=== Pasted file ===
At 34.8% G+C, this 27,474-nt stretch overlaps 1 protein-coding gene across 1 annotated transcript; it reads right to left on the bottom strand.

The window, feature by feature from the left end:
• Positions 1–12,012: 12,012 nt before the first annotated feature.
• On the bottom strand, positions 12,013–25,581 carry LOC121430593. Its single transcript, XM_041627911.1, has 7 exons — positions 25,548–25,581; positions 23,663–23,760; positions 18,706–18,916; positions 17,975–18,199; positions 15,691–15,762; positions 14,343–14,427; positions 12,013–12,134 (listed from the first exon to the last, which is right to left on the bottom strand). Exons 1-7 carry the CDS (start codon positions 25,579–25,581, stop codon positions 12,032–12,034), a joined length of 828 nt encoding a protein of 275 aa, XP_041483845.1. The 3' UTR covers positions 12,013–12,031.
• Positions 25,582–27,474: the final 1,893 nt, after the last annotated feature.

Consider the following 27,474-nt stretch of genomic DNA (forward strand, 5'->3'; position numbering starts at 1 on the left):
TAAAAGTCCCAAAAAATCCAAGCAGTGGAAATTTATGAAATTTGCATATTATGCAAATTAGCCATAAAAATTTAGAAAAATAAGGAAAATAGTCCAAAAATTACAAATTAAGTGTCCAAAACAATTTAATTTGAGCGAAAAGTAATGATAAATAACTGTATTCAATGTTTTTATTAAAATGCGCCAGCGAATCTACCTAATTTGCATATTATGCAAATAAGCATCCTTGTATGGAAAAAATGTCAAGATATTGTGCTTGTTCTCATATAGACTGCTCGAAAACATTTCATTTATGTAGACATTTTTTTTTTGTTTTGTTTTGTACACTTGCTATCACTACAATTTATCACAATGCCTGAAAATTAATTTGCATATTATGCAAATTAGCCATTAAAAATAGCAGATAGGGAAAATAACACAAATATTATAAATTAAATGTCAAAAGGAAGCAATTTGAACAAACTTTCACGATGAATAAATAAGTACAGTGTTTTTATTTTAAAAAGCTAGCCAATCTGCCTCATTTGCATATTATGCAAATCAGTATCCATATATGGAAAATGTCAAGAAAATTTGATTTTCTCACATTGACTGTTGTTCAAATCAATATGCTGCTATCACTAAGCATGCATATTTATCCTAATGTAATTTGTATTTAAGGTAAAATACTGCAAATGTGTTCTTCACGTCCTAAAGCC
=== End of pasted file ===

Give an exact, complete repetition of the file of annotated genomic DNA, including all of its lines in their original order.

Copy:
At 34.8% G+C, this 27,474-nt stretch overlaps 1 protein-coding gene across 1 annotated transcript; it reads right to left on the bottom strand.

The window, feature by feature from the left end:
• Positions 1–12,012: 12,012 nt before the first annotated feature.
• On the bottom strand, positions 12,013–25,581 carry LOC121430593. Its single transcript, XM_041627911.1, has 7 exons — positions 25,548–25,581; positions 23,663–23,760; positions 18,706–18,916; positions 17,975–18,199; positions 15,691–15,762; positions 14,343–14,427; positions 12,013–12,134 (listed from the first exon to the last, which is right to left on the bottom strand). Exons 1-7 carry the CDS (start codon positions 25,579–25,581, stop codon positions 12,032–12,034), a joined length of 828 nt encoding a protein of 275 aa, XP_041483845.1. The 3' UTR covers positions 12,013–12,031.
• Positions 25,582–27,474: the final 1,893 nt, after the last annotated feature.

Consider the following 27,474-nt stretch of genomic DNA (forward strand, 5'->3'; position numbering starts at 1 on the left):
TAAAAGTCCCAAAAAATCCAAGCAGTGGAAATTTATGAAATTTGCATATTATGCAAATTAGCCATAAAAATTTAGAAAAATAAGGAAAATAGTCCAAAAATTACAAATTAAGTGTCCAAAACAATTTAATTTGAGCGAAAAGTAATGATAAATAACTGTATTCAATGTTTTTATTAAAATGCGCCAGCGAATCTACCTAATTTGCATATTATGCAAATAAGCATCCTTGTATGGAAAAAATGTCAAGATATTGTGCTTGTTCTCATATAGACTGCTCGAAAACATTTCATTTATGTAGACATTTTTTTTTTGTTTTGTTTTGTACACTTGCTATCACTACAATTTATCACAATGCCTGAAAATTAATTTGCATATTATGCAAATTAGCCATTAAAAATAGCAGATAGGGAAAATAACACAAATATTATAAATTAAATGTCAAAAGGAAGCAATTTGAACAAACTTTCACGATGAATAAATAAGTACAGTGTTTTTATTTTAAAAAGCTAGCCAATCTGCCTCATTTGCATATTATGCAAATCAGTATCCATATATGGAAAATGTCAAGAAAATTTGATTTTCTCACATTGACTGTTGTTCAAATCAATATGCTGCTATCACTAAGCATGCATATTTATCCTAATGTAATTTGTATTTAAGGTAAAATACTGCAAATGTGTTCTTCACGTCCTAAAGCC